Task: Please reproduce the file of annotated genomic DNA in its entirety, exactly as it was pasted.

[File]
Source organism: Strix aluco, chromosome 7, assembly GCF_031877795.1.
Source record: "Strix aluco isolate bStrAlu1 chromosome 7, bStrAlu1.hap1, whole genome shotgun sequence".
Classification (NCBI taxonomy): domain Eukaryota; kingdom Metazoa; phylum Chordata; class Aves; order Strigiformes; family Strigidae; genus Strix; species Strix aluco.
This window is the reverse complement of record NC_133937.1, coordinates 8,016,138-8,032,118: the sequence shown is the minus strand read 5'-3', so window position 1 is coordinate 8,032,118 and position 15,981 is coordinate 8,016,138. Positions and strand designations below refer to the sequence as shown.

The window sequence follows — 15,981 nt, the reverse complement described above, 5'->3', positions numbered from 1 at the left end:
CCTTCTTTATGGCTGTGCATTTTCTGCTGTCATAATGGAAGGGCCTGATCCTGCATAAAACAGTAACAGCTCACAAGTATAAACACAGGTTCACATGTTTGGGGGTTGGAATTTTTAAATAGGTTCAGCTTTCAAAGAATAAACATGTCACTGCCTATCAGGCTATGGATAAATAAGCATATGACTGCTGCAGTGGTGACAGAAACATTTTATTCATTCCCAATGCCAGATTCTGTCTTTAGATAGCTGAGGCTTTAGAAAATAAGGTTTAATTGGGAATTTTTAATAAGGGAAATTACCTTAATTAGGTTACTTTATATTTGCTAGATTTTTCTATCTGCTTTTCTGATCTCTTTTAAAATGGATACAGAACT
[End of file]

Source organism: Strix aluco, chromosome 7, assembly GCF_031877795.1.
Source record: "Strix aluco isolate bStrAlu1 chromosome 7, bStrAlu1.hap1, whole genome shotgun sequence".
Classification (NCBI taxonomy): domain Eukaryota; kingdom Metazoa; phylum Chordata; class Aves; order Strigiformes; family Strigidae; genus Strix; species Strix aluco.
This window is the reverse complement of record NC_133937.1, coordinates 8,016,138-8,032,118: the sequence shown is the minus strand read 5'-3', so window position 1 is coordinate 8,032,118 and position 15,981 is coordinate 8,016,138. Positions and strand designations below refer to the sequence as shown.

The window sequence follows — 15,981 nt, the reverse complement described above, 5'->3', positions numbered from 1 at the left end:
CCTTCTTTATGGCTGTGCATTTTCTGCTGTCATAATGGAAGGGCCTGATCCTGCATAAAACAGTAACAGCTCACAAGTATAAACACAGGTTCACATGTTTGGGGGTTGGAATTTTTAAATAGGTTCAGCTTTCAAAGAATAAACATGTCACTGCCTATCAGGCTATGGATAAATAAGCATATGACTGCTGCAGTGGTGACAGAAACATTTTATTCATTCCCAATGCCAGATTCTGTCTTTAGATAGCTGAGGCTTTAGAAAATAAGGTTTAATTGGGAATTTTTAATAAGGGAAATTACCTTAATTAGGTTACTTTATATTTGCTAGATTTTTCTATCTGCTTTTCTGATCTCTTTTAAAATGGATACAGAACT